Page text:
By Mark Gustina
There is no magical age or event that must occur before someone gets their hearing checked. For the more than 40 million Americans with some hearing loss, many do not realize their ability to hear and differentiate sounds has diminished because the loss is so gradual. Most people compensate in the ways they interact with people as their hearing gets worse.
Now that nearly everyone is wearing masks to help prevent the spread of COVID-19, more people have noticed their hearing is compromised. Sounds may be somewhat muffled through a mask, and it is impossible to even quasi-lip read when one cannot see the speaker’s lips. COVID-19 and mask wearing are not going away any time soon, so it is time to stop postponing getting a hearing evaluation.
Below are some other points to ponder about why now is an excellent time to get your hearing checked.
When one person has a hearing problem, the whole family has a hearing problem.
Hearing loss impacts the entire family unit and close friends in a negative way. Over time, loved ones begin to stop saying little, “insignificant” things. The small banter throughout the day, which helps keep families and close friends bonded, might cease. Family relations might become strained. While the person with hearing loss reports significant benefit to their lives through treatment, their loved ones report an even greater benefit.
The costs of hearing aids are no longer prohibitive.
Nearly every health insurance company covers hearing evaluations. Many also cover at least a portion of the cost of hearing aids. For those who have considered hearing aids in the past but couldn’t afford them, there are nonprofits like So the World May Hear and Lyons Club that help with finances. Federal employees often receive hearing aid coverage. Hearing damage can occur at any age.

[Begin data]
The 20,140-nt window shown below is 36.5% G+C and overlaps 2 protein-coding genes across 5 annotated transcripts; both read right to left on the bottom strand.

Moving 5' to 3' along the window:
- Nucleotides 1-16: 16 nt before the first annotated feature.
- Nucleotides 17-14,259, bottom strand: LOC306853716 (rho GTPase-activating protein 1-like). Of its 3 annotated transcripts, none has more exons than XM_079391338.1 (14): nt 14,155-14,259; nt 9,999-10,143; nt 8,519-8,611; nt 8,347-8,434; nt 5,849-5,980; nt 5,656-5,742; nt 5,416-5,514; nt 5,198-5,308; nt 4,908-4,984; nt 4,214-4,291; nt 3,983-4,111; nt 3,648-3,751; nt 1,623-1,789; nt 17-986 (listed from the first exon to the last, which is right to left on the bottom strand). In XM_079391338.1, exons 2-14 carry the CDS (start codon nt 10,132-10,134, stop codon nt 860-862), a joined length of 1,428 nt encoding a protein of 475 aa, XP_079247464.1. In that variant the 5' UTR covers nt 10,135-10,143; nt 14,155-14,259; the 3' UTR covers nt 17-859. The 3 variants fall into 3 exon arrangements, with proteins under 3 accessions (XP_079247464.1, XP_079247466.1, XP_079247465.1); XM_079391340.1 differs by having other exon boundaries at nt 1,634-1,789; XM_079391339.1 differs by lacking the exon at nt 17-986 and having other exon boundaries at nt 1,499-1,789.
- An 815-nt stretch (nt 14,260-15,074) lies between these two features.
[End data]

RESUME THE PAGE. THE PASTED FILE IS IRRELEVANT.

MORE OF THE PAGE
Even the younger generations may benefit from a hearing evaluation.
Approximately 13% of preteens already have some hearing loss, which could negatively impact school work. Almost 9% of people have hearing loss by their mid50s. Hearing loss is often associated with aging, and sensorineural hearing loss cannot be reversed.
Hearing aids could delay or prevent dementia.
Johns Hopkins University reports delaying or preventing dementia may be as simple as wearing a hearing aid. With research findings from a reputable university, why would anyone over the age of 50 wait to have a hearing test?
There are a lot of myths about correcting hearing loss.
Myths abound about correcting hearing loss, and some people embrace the falsehoods that diet, herbal supplements and exercise can reverse inner ear damage. These remedies do not work.
Now is the time to see if you have hearing loss. With the help of an audiologist and hearing aids, you can begin to slow down its progression. In addition, it is never too late to start protecting your inner ear from additional damage by wearing earplugs during extremely loud activities, such as at concerts.
Many of those who are fitted with proper custom hearing aids are thrilled with the results. The most common response audiologists hear from patients when they come for their two-week follow-up is, “Why didn’t I do this years ago? I can already tell how this is going to change my life.”
Regardless of whether the hearing test shows significant hearing loss, hearing evaluations should become part of everyone’s health review every couple of years, since there is no way to reverse hearing loss. Hearing never improves on its own.
The writer is audiologist and owner of Cosmetic Hearing Solutions.